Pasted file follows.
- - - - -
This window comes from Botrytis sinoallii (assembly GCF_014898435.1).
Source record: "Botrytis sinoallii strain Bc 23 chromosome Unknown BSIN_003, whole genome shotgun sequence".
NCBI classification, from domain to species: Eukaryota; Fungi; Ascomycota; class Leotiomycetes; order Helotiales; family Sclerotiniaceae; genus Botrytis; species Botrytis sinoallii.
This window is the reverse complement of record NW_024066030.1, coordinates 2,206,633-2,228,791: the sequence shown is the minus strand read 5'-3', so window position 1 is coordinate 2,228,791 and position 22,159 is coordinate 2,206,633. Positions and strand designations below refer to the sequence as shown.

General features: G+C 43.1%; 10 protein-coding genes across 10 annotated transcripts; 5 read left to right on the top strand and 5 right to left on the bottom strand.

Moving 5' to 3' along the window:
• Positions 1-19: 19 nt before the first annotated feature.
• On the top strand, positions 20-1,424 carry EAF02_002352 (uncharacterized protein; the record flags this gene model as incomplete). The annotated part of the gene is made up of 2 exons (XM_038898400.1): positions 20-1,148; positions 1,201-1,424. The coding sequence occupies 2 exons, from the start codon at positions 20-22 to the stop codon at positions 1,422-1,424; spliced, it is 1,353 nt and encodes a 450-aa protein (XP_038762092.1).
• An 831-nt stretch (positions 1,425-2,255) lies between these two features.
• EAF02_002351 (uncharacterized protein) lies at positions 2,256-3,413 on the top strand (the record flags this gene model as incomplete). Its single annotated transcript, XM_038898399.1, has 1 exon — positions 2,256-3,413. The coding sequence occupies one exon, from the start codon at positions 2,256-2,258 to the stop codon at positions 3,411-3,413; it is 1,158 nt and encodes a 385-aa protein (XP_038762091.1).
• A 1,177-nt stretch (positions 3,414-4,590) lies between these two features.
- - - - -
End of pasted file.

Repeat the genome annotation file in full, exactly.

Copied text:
This window comes from Botrytis sinoallii (assembly GCF_014898435.1).
Source record: "Botrytis sinoallii strain Bc 23 chromosome Unknown BSIN_003, whole genome shotgun sequence".
NCBI classification, from domain to species: Eukaryota; Fungi; Ascomycota; class Leotiomycetes; order Helotiales; family Sclerotiniaceae; genus Botrytis; species Botrytis sinoallii.
This window is the reverse complement of record NW_024066030.1, coordinates 2,206,633-2,228,791: the sequence shown is the minus strand read 5'-3', so window position 1 is coordinate 2,228,791 and position 22,159 is coordinate 2,206,633. Positions and strand designations below refer to the sequence as shown.

General features: G+C 43.1%; 10 protein-coding genes across 10 annotated transcripts; 5 read left to right on the top strand and 5 right to left on the bottom strand.

Moving 5' to 3' along the window:
• Positions 1-19: 19 nt before the first annotated feature.
• On the top strand, positions 20-1,424 carry EAF02_002352 (uncharacterized protein; the record flags this gene model as incomplete). The annotated part of the gene is made up of 2 exons (XM_038898400.1): positions 20-1,148; positions 1,201-1,424. The coding sequence occupies 2 exons, from the start codon at positions 20-22 to the stop codon at positions 1,422-1,424; spliced, it is 1,353 nt and encodes a 450-aa protein (XP_038762092.1).
• An 831-nt stretch (positions 1,425-2,255) lies between these two features.
• EAF02_002351 (uncharacterized protein) lies at positions 2,256-3,413 on the top strand (the record flags this gene model as incomplete). Its single annotated transcript, XM_038898399.1, has 1 exon — positions 2,256-3,413. The coding sequence occupies one exon, from the start codon at positions 2,256-2,258 to the stop codon at positions 3,411-3,413; it is 1,158 nt and encodes a 385-aa protein (XP_038762091.1).
• A 1,177-nt stretch (positions 3,414-4,590) lies between these two features.